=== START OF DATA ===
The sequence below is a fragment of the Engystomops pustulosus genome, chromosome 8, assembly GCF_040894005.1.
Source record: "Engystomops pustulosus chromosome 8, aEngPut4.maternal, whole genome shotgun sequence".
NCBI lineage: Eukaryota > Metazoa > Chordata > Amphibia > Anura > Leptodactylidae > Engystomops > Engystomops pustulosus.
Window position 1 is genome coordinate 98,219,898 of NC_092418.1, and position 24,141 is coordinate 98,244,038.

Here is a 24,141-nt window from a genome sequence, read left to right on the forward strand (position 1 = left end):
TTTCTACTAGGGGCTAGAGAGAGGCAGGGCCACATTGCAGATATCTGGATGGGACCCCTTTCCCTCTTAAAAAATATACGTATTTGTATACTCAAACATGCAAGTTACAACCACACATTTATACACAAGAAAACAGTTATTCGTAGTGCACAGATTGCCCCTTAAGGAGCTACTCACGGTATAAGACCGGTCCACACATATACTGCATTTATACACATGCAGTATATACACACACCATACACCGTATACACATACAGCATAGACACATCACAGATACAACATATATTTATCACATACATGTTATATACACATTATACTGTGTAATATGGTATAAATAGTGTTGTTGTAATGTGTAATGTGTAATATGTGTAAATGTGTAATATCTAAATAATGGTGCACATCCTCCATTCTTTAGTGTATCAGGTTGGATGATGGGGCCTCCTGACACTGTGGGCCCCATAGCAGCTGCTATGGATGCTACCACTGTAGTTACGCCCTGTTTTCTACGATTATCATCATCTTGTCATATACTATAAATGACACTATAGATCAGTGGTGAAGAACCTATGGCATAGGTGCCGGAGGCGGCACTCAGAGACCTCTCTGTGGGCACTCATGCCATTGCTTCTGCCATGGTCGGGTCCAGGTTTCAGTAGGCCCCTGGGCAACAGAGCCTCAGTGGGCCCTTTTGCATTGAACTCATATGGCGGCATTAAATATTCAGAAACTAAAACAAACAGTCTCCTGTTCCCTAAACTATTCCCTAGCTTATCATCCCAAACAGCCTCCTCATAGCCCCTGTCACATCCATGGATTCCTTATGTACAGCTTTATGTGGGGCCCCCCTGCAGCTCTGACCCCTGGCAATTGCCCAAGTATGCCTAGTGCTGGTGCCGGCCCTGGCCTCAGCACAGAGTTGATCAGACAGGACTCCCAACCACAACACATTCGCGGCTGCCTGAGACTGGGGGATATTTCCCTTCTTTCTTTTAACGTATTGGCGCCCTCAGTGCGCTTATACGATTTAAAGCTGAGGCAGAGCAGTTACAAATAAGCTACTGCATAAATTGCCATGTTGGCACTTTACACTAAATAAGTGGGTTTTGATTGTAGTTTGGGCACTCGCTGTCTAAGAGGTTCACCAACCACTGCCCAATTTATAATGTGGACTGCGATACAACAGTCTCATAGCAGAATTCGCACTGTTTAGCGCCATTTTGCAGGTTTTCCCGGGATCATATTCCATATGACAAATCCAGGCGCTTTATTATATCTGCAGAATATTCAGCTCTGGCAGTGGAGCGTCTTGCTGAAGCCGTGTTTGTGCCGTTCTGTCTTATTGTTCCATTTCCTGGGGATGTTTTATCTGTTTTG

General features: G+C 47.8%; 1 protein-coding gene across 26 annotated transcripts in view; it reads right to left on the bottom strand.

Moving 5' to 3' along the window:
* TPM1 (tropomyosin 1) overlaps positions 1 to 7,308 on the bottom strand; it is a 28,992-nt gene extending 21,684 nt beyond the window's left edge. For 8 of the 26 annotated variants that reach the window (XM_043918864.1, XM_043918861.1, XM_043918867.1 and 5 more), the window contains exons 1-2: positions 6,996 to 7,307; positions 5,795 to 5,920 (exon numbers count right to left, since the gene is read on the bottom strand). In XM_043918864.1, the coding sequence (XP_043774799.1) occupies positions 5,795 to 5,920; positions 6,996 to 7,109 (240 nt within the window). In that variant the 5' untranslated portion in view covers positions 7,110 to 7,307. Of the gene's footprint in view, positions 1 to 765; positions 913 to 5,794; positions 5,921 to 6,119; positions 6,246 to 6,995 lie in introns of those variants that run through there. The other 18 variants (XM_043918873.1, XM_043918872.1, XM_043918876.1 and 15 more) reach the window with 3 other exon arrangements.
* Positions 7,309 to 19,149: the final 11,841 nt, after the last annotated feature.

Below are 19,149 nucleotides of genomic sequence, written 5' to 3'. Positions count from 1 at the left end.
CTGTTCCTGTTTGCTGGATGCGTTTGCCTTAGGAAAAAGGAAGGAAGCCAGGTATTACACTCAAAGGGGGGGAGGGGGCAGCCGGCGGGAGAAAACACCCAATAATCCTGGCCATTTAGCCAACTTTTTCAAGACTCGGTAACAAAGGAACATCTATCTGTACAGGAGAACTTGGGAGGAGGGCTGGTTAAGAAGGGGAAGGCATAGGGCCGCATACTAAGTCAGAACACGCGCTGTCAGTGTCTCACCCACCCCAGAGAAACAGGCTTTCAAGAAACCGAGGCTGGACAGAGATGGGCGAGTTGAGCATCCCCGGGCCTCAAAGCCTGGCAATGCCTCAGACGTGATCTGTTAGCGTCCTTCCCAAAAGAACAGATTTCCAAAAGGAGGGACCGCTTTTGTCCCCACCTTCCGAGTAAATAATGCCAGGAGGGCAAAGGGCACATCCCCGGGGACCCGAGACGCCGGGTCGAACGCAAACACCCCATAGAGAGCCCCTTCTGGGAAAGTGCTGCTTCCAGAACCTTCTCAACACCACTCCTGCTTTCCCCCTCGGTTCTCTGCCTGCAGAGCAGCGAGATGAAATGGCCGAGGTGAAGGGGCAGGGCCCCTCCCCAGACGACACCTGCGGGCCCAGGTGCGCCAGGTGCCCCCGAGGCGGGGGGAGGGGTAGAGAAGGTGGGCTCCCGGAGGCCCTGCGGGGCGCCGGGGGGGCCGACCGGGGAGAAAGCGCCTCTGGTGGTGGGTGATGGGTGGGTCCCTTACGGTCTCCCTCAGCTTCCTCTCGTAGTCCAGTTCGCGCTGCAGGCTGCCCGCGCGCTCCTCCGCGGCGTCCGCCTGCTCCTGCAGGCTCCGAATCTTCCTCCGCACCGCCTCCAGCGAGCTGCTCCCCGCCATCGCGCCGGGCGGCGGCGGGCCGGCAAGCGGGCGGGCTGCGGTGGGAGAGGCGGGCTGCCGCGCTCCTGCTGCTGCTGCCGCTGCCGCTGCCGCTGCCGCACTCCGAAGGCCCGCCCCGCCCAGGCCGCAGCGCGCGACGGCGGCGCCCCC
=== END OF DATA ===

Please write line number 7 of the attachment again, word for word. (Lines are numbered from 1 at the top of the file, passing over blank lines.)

General features: G+C 47.8%; 1 protein-coding gene across 26 annotated transcripts in view; it reads right to left on the bottom strand.